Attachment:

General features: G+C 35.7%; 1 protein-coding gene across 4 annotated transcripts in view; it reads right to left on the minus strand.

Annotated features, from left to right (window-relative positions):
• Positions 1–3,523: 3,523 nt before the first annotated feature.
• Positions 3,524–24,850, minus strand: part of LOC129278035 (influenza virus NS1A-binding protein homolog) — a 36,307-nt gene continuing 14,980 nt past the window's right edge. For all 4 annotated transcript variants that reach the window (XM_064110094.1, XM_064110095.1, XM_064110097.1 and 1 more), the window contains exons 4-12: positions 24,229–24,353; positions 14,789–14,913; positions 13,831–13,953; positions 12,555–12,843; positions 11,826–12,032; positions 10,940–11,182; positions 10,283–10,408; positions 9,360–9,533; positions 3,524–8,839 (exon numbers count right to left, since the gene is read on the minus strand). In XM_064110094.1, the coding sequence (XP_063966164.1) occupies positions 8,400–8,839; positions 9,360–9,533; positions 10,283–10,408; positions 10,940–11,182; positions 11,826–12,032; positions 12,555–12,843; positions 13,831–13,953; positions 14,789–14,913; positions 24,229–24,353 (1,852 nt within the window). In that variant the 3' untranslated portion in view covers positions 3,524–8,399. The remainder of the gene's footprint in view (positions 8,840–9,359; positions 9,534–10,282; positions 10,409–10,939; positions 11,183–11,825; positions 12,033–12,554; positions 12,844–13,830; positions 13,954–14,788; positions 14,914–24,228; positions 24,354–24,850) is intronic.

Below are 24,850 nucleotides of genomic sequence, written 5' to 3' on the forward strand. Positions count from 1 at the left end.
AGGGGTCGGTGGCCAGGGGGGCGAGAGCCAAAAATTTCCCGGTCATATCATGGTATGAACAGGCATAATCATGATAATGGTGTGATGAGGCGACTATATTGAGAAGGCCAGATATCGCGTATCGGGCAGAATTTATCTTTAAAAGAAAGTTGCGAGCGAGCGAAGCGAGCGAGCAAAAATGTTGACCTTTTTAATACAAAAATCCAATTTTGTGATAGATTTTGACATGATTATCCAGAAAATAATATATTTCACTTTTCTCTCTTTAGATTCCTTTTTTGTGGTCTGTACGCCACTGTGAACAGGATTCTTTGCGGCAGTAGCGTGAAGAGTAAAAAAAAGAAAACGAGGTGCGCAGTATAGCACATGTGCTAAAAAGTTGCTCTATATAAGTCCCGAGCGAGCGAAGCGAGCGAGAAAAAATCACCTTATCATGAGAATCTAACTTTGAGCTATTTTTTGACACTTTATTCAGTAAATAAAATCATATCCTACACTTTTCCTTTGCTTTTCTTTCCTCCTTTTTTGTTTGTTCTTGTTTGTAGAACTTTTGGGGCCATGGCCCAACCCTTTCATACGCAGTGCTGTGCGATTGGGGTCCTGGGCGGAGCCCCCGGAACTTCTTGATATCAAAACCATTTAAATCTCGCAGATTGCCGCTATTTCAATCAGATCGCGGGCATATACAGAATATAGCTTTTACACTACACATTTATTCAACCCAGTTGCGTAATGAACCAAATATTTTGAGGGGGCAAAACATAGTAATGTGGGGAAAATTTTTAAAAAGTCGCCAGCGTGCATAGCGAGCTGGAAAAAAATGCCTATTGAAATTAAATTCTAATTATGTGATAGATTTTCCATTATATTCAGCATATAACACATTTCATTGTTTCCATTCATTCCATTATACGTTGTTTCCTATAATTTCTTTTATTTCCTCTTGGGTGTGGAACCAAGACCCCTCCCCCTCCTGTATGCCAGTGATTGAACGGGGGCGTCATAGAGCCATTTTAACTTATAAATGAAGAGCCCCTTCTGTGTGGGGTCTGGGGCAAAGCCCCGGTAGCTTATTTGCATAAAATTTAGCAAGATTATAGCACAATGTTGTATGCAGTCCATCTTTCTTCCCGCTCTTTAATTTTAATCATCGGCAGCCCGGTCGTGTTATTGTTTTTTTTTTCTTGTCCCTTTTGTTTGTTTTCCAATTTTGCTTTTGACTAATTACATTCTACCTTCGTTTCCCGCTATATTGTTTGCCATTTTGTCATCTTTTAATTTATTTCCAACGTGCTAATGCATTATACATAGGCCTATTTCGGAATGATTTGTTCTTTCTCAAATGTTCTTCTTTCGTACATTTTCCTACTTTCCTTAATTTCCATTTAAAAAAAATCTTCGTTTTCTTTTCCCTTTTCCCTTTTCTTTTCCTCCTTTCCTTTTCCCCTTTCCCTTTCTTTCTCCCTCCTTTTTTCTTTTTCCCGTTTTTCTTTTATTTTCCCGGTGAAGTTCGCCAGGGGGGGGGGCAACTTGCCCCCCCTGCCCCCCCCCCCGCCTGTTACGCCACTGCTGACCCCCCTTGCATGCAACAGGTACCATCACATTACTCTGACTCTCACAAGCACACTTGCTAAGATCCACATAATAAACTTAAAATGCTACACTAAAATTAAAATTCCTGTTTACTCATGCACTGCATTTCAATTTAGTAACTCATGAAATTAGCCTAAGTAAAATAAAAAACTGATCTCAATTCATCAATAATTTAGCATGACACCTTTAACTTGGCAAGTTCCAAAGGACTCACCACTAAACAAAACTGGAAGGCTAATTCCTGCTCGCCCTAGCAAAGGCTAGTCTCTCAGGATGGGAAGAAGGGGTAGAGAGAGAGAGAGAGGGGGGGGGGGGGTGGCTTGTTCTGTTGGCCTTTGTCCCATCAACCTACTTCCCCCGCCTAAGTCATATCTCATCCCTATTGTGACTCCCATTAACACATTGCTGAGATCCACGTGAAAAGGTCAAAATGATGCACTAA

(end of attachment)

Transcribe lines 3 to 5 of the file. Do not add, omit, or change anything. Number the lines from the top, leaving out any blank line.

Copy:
• Positions 1–3,523: 3,523 nt before the first annotated feature.
• Positions 3,524–24,850, minus strand: part of LOC129278035 (influenza virus NS1A-binding protein homolog) — a 36,307-nt gene continuing 14,980 nt past the window's right edge. For all 4 annotated transcript variants that reach the window (XM_064110094.1, XM_064110095.1, XM_064110097.1 and 1 more), the window contains exons 4-12: positions 24,229–24,353; positions 14,789–14,913; positions 13,831–13,953; positions 12,555–12,843; positions 11,826–12,032; positions 10,940–11,182; positions 10,283–10,408; positions 9,360–9,533; positions 3,524–8,839 (exon numbers count right to left, since the gene is read on the minus strand). In XM_064110094.1, the coding sequence (XP_063966164.1) occupies positions 8,400–8,839; positions 9,360–9,533; positions 10,283–10,408; positions 10,940–11,182; positions 11,826–12,032; positions 12,555–12,843; positions 13,831–13,953; positions 14,789–14,913; positions 24,229–24,353 (1,852 nt within the window). In that variant the 3' untranslated portion in view covers positions 3,524–8,399. The remainder of the gene's footprint in view (positions 8,840–9,359; positions 9,534–10,282; positions 10,409–10,939; positions 11,183–11,825; positions 12,033–12,554; positions 12,844–13,830; positions 13,954–14,788; positions 14,914–24,228; positions 24,354–24,850) is intronic.

Below are 24,850 nucleotides of genomic sequence, written 5' to 3' on the forward strand. Positions count from 1 at the left end.